A TWO-YEAR-OLD boy could have his thumb amputated after his hand became trapped in his buggy.

The parents of Luke Hensley are considering legal action against the buggy manufacturer Maclaren after the pushchair 'just collapsed' during a shopping trip to The Chimes, in Uxbridge High Street.

The accident happened on Friday afternoon and Luke was rushed to Hillingdon Hospital, in Pield Heath Road, then spent a day undergoing plastic surgery to repair his thumb at Wexham Park Hospital on Saturday.

His father, Mark Hensley, of St Mary's Road, Harefield, says the family are now considering legal action against Maclaren, whose pushchairs were alleged to have caused a spate of injuries in the US.

He said: "Both his thumbs were caught in the side as it collapsed.

"One of his thumbs is broken, and the skin was severed under his nail and the bone was cracked.

"My wife, who was with him as it happened, was horrified.

"When I phoned Maclaren I was told this only happened in America but I have proof otherwise."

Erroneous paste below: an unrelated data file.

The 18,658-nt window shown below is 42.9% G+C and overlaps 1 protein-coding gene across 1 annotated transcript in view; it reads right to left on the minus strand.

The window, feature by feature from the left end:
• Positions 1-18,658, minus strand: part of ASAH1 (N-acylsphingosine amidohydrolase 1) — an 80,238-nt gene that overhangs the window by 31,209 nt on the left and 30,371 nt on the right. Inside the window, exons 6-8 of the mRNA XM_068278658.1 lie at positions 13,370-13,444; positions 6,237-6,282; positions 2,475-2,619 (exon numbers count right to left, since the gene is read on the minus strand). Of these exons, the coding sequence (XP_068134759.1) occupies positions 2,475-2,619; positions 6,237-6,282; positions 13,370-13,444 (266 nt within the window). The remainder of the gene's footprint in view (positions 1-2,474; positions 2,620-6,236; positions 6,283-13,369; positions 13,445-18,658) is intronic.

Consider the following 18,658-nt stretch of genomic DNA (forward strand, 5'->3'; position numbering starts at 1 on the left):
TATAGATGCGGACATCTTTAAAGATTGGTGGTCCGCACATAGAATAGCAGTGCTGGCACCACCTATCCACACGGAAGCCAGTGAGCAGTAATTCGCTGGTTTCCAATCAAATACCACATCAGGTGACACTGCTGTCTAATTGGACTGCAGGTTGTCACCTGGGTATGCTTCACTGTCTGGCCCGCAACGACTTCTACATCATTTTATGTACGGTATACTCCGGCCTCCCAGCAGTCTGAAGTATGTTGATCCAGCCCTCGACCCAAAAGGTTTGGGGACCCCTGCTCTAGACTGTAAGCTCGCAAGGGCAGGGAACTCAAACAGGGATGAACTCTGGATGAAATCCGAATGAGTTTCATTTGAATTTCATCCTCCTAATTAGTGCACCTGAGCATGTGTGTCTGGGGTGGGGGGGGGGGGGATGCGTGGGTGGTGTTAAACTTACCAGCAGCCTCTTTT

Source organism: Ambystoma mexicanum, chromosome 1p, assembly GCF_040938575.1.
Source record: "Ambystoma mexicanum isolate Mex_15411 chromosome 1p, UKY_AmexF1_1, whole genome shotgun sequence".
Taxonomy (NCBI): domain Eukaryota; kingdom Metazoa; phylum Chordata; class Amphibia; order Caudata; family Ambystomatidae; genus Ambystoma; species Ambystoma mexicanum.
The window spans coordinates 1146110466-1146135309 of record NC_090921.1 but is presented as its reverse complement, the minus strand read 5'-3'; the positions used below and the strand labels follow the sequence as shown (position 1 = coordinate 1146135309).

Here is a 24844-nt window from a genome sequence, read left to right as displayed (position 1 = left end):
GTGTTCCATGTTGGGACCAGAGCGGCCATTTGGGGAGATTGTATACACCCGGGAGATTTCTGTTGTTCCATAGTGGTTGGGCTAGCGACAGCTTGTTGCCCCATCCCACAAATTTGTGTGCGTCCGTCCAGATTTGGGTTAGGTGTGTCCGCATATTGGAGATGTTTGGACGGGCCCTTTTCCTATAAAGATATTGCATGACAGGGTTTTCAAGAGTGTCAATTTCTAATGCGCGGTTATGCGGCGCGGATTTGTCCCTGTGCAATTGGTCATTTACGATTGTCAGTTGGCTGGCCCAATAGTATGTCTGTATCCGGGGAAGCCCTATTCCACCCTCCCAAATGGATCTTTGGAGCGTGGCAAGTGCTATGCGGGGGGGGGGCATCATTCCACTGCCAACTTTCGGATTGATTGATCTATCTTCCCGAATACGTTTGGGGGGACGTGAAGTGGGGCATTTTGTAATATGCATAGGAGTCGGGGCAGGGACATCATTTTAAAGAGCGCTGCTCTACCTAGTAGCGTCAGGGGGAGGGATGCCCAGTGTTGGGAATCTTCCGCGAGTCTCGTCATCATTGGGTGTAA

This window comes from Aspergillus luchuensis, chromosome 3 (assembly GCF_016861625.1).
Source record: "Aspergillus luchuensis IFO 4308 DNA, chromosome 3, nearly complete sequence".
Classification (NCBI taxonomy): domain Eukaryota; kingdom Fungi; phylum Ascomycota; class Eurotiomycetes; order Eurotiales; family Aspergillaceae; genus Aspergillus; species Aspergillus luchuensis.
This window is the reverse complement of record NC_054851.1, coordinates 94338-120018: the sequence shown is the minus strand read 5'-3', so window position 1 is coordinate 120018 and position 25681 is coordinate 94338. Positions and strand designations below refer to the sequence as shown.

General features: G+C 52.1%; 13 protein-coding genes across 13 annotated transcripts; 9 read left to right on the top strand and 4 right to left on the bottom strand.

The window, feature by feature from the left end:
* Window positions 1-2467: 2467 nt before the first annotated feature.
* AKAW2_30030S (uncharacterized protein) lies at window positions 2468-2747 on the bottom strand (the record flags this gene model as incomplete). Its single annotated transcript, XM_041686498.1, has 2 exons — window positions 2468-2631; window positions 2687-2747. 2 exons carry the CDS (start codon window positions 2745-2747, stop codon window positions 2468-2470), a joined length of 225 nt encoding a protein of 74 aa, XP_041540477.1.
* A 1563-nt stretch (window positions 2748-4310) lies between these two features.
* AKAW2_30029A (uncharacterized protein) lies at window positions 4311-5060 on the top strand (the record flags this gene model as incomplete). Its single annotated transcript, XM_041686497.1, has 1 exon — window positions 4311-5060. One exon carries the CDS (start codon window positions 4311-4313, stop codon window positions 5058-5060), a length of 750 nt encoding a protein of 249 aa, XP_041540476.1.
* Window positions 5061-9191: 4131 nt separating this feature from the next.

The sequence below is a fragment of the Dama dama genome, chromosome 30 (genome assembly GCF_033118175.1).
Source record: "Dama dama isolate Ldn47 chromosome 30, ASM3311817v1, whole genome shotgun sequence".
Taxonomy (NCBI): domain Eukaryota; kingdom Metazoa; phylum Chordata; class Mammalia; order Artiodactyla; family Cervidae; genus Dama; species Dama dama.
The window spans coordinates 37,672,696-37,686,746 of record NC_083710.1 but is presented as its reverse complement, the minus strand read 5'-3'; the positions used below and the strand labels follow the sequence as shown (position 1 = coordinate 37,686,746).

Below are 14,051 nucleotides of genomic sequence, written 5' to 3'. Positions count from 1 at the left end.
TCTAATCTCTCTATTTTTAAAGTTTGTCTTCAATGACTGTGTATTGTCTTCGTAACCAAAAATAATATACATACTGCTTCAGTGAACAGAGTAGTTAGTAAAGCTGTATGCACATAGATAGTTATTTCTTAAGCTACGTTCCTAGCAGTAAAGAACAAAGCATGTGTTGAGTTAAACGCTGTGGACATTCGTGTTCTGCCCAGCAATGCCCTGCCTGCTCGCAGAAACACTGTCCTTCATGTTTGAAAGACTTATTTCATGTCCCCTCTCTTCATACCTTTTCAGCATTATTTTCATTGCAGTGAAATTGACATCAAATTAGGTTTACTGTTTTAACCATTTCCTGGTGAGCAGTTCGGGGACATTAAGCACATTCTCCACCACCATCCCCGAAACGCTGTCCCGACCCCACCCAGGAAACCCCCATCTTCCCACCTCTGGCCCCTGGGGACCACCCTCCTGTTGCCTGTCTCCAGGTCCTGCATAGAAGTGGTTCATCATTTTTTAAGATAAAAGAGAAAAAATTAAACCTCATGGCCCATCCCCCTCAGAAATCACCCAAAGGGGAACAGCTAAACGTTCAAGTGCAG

Luke's grandfather is Hillingdon Council member John Hensley, who represents the Ickenham ward.

He said: "Buggies aren't supposed to collapse like this.

"We do not know if there is any long-term injury yet, in around a month's time we will know how it has healed.

"If in fact it has got worse then there is a possibility the thumb could have to be amputated.

"He is right-handed, and it was his right hand which came off worst, but in fact he was lucky it wasn't double the pain, as both thumbs got caught."

Maclaren refused to comment, but is carrying out its own investigation into the incident.

It has organised a courier to collect the buggy, which is two years old, so the company can examine the circumstances which could have led to the accident.

Maclaren describes itself on its website as 'producing the world's most safe, durable, innovative and stylish baby buggies'.

All of its pushchairs conform to European safety standards. More than one million Maclaren pushchairs

have been recalled in the US after reports of children injuring their fingers.

Some 15 families in the UK are said to have consulted personal injury lawyers in relation to similar incidents.